Patients express multiple cues, ranging from subtle to overt. Clinical cues may signal changes or the presence of stability in the patient's condition. Little is known about the number and types of cues recognized by beginning nurses. This article reports the results of an integrative review of the literature published between 1964 and 2013 concerning recognition of clinical cues by undergraduate nursing students. Search terms included cue, cue recognition, clinical cue, and clinical reasoning. Twenty-seven studies met inclusion criteria. Initial evidence exists of differences in cue recognition between novice and expert nurses. Influences on cue recognition include familiarity with the patient or the patient's health condition. Cue recognition does not necessarily predict presence or quality of nursing actions. International research concerning cue recognition by nurses is in its infancy. Opportunities exist to further the science through use of rigorous design and multisite sampling.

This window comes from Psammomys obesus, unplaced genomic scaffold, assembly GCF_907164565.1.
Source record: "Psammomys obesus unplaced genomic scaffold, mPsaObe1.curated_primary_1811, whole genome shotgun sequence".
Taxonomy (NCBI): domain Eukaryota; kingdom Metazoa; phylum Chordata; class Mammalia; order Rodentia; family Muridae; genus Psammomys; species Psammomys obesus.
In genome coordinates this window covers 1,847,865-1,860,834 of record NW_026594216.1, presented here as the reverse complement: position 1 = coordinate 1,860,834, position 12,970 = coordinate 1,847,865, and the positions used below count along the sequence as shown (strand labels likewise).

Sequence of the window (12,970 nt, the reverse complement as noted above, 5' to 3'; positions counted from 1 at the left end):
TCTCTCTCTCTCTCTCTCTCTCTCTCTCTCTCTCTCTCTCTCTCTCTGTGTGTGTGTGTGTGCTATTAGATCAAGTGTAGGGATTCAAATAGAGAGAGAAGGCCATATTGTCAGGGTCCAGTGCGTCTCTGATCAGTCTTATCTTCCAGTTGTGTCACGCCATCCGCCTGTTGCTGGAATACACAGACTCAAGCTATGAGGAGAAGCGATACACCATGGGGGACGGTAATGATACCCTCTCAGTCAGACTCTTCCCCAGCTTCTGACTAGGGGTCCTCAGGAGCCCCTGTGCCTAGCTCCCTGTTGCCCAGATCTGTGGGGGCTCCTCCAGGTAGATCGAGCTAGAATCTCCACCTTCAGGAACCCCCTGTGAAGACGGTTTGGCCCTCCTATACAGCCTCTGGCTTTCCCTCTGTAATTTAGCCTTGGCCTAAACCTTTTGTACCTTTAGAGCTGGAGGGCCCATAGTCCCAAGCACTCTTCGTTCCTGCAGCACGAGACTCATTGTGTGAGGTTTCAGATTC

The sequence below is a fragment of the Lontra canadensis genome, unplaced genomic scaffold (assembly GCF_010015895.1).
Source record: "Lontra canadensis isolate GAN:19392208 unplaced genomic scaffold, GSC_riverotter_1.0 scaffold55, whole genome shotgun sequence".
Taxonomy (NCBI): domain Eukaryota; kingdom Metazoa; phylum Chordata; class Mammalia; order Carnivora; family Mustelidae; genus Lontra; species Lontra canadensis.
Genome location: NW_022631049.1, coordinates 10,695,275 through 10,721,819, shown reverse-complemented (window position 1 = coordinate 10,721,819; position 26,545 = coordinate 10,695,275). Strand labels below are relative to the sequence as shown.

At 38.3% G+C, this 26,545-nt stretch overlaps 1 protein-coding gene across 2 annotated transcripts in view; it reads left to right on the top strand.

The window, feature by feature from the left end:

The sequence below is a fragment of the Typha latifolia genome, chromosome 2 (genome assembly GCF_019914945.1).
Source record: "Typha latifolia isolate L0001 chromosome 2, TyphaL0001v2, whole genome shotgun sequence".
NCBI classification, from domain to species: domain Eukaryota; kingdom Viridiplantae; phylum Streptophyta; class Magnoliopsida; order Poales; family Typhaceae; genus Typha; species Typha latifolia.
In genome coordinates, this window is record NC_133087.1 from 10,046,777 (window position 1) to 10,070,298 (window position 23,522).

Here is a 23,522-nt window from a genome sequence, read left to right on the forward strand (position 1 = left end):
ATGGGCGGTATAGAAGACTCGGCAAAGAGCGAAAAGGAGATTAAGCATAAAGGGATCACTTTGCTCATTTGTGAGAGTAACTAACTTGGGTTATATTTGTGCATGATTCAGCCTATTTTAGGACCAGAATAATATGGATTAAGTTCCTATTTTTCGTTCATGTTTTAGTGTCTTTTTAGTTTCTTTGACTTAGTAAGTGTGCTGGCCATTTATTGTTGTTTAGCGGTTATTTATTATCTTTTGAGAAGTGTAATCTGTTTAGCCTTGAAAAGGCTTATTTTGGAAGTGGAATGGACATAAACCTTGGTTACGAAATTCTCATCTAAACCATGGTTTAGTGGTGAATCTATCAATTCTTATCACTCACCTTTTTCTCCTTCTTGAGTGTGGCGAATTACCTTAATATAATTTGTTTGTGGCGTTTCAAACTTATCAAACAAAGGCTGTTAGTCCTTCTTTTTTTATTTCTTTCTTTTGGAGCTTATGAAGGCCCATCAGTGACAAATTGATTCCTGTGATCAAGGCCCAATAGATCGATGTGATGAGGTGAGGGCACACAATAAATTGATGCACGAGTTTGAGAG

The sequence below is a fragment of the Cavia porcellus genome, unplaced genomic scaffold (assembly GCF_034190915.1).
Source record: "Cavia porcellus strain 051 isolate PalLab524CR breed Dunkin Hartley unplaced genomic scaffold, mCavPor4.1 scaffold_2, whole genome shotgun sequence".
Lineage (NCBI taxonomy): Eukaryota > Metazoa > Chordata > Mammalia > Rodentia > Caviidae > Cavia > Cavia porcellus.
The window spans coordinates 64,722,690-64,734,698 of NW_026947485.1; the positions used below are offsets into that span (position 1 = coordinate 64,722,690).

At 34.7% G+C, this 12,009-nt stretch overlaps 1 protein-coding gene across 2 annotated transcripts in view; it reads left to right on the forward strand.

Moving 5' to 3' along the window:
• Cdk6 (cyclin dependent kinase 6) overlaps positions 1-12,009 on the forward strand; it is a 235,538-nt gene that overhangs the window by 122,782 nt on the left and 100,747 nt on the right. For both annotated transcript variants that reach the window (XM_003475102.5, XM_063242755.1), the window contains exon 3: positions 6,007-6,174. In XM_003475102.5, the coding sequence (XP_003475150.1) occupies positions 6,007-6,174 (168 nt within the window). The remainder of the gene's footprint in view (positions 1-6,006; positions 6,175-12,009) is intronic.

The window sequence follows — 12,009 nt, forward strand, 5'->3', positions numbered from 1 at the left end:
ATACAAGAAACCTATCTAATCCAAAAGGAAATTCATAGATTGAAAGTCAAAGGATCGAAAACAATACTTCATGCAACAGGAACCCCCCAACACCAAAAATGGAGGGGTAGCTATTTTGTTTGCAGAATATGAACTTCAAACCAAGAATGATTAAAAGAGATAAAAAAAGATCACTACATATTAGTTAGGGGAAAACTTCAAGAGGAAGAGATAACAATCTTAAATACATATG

|Original language||English (US)|
|Journal||The Journal of nursing education|
|State||Published - Sep 1 2014|
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